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For his series The Washing Away of Wrongs, photographer Robert Shults went where few living people have gone: the 26-acre Forensic Anthropology Center at Texas State University (FACTS), the world’s largest outdoor facility where human decomposition is studied through donated cadavers. This data can help identify the unnamed dead, reveal the time of death of a victim, or measure how topography impacts the rate of decomposition. The Austin-based photographer’s challenge was to portray the daily research of the undergraduate and graduate students on the Freeman Ranch, who come face-to-face with all stages of mortal decay, without sensationalizing this often gruesome work.
“I spent essentially every in-session day for about a year at the center, sat in on classes, took a few myself, accompanied the graduate students on donation pickups and forensic cases, and basically went everywhere they went,” Shults told Hyperallergic. The photographs in the series, named for the oldest-known forensic scientific text, a 13th-century Chinese coroners’ book by Song Ci, were taken between 2015 and 2016. Selections were shared earlier this year by the New York Times and Wired, and you can find the full portfolio on his website (although be warned that some photographs are more graphic than those in this post). Shults explained that he’s now developing text in collaboration with a couple of anthropologists for a future book.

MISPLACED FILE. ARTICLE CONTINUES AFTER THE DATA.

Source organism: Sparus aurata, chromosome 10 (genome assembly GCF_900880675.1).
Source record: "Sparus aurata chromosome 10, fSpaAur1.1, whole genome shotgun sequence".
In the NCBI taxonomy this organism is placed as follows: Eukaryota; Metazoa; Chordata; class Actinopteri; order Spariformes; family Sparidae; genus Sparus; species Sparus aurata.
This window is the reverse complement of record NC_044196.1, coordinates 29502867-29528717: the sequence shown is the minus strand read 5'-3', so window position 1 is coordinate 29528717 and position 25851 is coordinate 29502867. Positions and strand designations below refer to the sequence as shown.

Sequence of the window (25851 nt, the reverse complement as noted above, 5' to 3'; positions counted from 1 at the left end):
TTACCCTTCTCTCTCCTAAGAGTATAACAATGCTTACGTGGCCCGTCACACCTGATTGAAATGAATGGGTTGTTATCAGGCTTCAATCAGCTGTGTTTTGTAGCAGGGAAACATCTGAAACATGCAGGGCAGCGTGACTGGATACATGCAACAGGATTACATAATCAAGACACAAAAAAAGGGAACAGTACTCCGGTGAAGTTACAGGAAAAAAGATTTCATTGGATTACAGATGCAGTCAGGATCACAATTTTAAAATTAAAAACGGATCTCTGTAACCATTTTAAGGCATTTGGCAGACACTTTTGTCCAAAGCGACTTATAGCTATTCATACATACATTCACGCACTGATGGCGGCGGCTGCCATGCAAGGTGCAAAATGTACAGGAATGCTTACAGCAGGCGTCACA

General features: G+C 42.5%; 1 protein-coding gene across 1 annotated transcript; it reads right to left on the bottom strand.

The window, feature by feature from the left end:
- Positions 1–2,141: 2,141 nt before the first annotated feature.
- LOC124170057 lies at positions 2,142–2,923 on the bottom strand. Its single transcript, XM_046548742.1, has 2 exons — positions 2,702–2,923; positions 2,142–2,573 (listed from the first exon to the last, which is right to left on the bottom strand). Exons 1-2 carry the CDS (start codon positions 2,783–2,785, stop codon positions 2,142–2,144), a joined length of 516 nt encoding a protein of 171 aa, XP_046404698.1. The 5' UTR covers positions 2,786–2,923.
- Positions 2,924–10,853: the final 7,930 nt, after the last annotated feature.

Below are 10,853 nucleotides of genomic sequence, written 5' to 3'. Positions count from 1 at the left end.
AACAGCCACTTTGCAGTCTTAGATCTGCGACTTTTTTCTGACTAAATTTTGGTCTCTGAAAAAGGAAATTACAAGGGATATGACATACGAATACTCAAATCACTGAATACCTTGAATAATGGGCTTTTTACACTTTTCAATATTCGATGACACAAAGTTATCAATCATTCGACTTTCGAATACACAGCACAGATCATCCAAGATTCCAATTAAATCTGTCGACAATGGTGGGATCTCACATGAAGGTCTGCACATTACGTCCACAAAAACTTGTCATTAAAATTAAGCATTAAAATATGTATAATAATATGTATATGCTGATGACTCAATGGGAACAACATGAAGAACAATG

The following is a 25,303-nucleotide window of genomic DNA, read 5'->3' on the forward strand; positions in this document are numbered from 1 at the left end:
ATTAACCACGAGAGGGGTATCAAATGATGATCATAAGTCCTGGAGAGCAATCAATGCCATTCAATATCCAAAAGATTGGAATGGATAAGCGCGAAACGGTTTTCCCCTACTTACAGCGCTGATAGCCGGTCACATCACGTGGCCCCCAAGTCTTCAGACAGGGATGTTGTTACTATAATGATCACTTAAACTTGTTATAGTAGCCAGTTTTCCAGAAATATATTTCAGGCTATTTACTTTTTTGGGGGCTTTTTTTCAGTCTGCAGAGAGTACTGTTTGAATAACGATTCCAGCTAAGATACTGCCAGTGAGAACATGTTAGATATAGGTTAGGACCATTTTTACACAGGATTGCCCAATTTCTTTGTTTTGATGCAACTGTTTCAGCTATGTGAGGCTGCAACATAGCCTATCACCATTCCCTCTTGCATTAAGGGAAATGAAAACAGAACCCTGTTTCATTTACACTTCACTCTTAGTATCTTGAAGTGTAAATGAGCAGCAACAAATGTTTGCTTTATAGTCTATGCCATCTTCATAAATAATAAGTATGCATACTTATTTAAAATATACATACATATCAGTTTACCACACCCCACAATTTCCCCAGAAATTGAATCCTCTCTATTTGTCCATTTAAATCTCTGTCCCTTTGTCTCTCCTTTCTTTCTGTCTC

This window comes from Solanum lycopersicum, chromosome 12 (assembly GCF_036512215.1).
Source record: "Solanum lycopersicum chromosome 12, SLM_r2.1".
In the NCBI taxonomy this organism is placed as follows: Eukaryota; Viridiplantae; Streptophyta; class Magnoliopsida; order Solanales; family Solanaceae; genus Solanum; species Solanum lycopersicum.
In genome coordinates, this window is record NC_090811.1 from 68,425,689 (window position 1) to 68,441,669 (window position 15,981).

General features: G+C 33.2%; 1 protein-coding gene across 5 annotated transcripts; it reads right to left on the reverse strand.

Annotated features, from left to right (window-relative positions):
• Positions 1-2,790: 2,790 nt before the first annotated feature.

As in Shults’s 2014 monograph The Superlative Light, previously covered on Hyperallergic, on the University of Texas’s subterranean Petawatt Laser lab, the black-and-white images in The Washing Away of Wrongs, shot in the near-infrared spectrum, give the FACTS researchers a science fiction quality. While for the Pettawatt lab he described his perspective as that of an “awestruck outsider,” for the decomposition facility Shults tried to offer “something approximating a first person view, a sense of what it feels like not to observe this work, but rather to actually undertake this difficult mission.”
One of the initiatives at FACTS is Operation Identification, aimed at identifying bodies of suspected migrants found around the US-Mexico border. In one of Shults’s images, scraps of migrants’ weathered clothing are stretched out on the ground to dry. The students in the photographs, many of whom are young women, approach the remains with a quiet respect, often with notepad in hand as they analyze mummified limbs or exhumed bones. The donor bodies are all framed to protect their identities, leading to haunting moments like a hand resting on soapy skin, flowers from a nearby tree fallen upon the recently deceased’s soft, decomposing flesh.
“It may seem paradoxical, but that is a process virtually teeming with life as new microbiomes rise and fall during decomposition,” Shults stated. “There is an astounding range of plants and animals that depend on the donors’ bodies as a critical part of their own life cycle. As such, when I visit the facility, I don’t really feel the presence of death hanging over the ranch. Rather I get the most palpable sense I’ve felt anywhere of how an individual contributes to the lineage of natural history. I know it may seem odd on its face, but actively observing in real-time the reiteration of a human life is, frankly, beautiful.”
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